MARLBOROUGH, Mass., Sept. 8, 2016 /PRNewswire/ -- Hologic, Inc. (Nasdaq: HOLX) announced today that the U.S. Food and Drug Administration (FDA) has expanded the emergency use authorization (EUA) for the company's Aptima® Zika virus diagnostic assay to be used with urine samples (collected alongside patient-matched serum or plasma specimens).
Hologic's Zika virus assay was authorized for emergency use with serum and plasma (blood) samples in June 2016. Its new use with urine samples lengthens the time period during which patients can be tested for Zika from seven days to 14 days following symptoms, as recommended by the U.S. Centers for Disease Control and Prevention (CDC).
"This action by FDA is significant because it gives many more people the opportunity to be tested with our highly sensitive assay," said Tom West, Division President of Diagnostic Solutions at Hologic. "In particular, this expanded indication allows us to better serve public health labs, increasing access to more people to detect and diagnose more disease."
The Aptima Zika Virus assay runs on Hologic's Panther® system, a market-leading, integrated platform that fully automates all aspects of nucleic acid amplification testing. By reducing hands-on time, the Panther system helps to minimize labor needs and the potential for manual errors. The Aptima Zika Virus assay is available for use in all 50 states, Puerto Rico and U.S. territories.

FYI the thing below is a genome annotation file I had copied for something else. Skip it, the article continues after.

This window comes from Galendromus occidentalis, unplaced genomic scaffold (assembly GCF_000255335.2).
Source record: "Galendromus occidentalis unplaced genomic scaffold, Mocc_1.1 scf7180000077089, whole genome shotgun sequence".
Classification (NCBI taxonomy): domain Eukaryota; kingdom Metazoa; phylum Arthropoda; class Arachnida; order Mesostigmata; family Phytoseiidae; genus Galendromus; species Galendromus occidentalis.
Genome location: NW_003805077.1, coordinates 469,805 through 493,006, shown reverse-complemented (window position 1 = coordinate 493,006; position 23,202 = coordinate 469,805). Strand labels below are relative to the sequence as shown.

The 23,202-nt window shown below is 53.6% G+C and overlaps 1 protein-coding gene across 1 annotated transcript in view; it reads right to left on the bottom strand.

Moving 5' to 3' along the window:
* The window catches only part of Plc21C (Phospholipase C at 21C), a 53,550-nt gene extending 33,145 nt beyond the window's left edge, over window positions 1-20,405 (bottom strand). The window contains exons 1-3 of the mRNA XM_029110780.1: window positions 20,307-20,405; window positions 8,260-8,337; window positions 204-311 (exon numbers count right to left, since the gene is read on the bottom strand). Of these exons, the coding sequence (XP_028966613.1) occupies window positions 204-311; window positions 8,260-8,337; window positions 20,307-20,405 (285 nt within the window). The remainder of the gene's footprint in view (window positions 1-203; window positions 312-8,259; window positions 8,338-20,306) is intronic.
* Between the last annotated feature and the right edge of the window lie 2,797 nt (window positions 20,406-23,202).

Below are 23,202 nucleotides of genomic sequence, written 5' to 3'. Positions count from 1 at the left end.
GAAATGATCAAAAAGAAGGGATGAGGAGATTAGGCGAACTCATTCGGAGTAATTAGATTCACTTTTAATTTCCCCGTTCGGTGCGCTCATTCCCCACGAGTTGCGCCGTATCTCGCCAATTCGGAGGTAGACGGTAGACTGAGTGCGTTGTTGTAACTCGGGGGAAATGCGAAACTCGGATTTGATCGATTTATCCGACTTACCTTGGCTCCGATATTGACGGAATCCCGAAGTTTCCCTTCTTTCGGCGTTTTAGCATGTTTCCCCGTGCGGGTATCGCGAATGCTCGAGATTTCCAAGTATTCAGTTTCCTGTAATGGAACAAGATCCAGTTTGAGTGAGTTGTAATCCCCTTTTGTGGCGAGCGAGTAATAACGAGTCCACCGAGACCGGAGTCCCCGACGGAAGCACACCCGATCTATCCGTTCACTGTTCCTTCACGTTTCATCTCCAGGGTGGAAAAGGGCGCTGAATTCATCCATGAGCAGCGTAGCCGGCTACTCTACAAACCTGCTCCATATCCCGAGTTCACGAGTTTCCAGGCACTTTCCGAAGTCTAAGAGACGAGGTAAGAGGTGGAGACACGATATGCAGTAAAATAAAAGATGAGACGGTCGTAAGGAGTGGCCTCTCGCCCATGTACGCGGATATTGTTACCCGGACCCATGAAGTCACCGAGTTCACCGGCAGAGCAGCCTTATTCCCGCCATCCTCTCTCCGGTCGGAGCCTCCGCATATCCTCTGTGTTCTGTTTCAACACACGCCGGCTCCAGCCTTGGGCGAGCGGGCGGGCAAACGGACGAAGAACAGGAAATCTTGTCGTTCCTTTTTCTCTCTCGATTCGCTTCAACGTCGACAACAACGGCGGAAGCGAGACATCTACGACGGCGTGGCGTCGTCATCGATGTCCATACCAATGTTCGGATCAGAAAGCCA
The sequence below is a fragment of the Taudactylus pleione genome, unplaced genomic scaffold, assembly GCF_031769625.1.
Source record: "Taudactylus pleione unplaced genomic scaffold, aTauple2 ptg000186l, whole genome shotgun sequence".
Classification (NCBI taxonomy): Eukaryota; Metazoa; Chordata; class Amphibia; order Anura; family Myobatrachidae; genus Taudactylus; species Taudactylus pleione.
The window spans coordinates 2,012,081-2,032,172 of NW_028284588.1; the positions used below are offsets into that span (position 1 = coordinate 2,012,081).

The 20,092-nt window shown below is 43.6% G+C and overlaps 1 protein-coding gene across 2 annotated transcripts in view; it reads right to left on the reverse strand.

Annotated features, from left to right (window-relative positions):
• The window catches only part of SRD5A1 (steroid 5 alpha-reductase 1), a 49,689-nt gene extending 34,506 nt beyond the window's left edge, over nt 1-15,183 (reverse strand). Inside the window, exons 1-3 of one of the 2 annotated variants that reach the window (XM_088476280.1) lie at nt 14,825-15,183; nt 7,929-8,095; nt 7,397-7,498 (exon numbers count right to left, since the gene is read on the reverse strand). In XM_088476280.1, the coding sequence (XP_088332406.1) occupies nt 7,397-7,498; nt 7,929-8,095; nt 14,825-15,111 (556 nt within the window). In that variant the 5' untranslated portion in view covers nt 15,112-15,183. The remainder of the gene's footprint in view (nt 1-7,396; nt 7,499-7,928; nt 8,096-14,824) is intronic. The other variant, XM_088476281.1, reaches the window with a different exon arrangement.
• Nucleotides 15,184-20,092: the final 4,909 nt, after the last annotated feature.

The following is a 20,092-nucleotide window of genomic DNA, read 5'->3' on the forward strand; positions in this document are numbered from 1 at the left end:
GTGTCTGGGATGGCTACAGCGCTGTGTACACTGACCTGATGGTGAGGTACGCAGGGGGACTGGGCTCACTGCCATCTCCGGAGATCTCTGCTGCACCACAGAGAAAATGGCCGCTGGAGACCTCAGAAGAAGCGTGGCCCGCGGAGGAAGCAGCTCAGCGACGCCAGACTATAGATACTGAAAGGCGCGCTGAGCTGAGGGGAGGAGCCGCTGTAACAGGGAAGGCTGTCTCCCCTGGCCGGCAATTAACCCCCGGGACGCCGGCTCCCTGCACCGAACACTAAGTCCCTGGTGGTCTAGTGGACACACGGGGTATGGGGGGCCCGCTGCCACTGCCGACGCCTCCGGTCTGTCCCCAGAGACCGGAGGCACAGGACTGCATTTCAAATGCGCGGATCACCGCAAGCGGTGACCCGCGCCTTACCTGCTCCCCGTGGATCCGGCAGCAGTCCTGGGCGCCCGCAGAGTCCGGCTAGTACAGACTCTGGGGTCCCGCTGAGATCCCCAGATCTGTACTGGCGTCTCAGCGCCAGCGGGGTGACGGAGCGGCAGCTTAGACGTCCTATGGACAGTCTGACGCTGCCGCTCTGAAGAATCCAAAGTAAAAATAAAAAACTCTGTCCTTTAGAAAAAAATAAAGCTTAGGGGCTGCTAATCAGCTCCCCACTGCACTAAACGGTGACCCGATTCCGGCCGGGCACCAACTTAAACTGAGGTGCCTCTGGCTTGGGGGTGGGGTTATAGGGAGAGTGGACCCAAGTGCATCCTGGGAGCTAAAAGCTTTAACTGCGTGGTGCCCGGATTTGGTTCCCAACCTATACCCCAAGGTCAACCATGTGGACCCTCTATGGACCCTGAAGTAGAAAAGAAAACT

"We are driven to provide solutions to some of society's most urgent unmet health needs," said Steve MacMillan, Chairman, President and Chief Executive Officer of Hologic. "The suspension of the Medical Device Excise Tax enabled us to make additional investments in research and development and accelerate availability of this critically important test."
The Aptima Zika Virus assay is a molecular diagnostic tool for the qualitative detection of RNA from Zika virus in human specimens. The Aptima Zika Virus assay has not been FDA cleared or approved, and is only authorized for use for the duration of the FDA's authorization of the emergency use of in vitro diagnostic tests for detection of Zika virus and/or diagnosis of Zika virus infection.
The Aptima Zika Virus assay is designed to be used in individuals meeting CDC's Zika virus clinical criteria (e.g., clinical signs and symptoms associated with Zika virus infection) and/or CDC Zika virus epidemiological criteria (e.g., history of residence in or travel to a geographic region with active Zika transmission at the time of travel, or other epidemiologic criteria for which Zika virus testing may be indicated), by laboratories in the United States that are certified under the Clinical Laboratory Improvement Amendments of 1988 (CLIA), 42 U.S.C. § 263a, to perform high complexity tests, or by similarly qualified non-U.S. laboratories.
To learn more about the Aptima Zika Virus assay, please visit www.hologic.com/zika.
About Zika Virus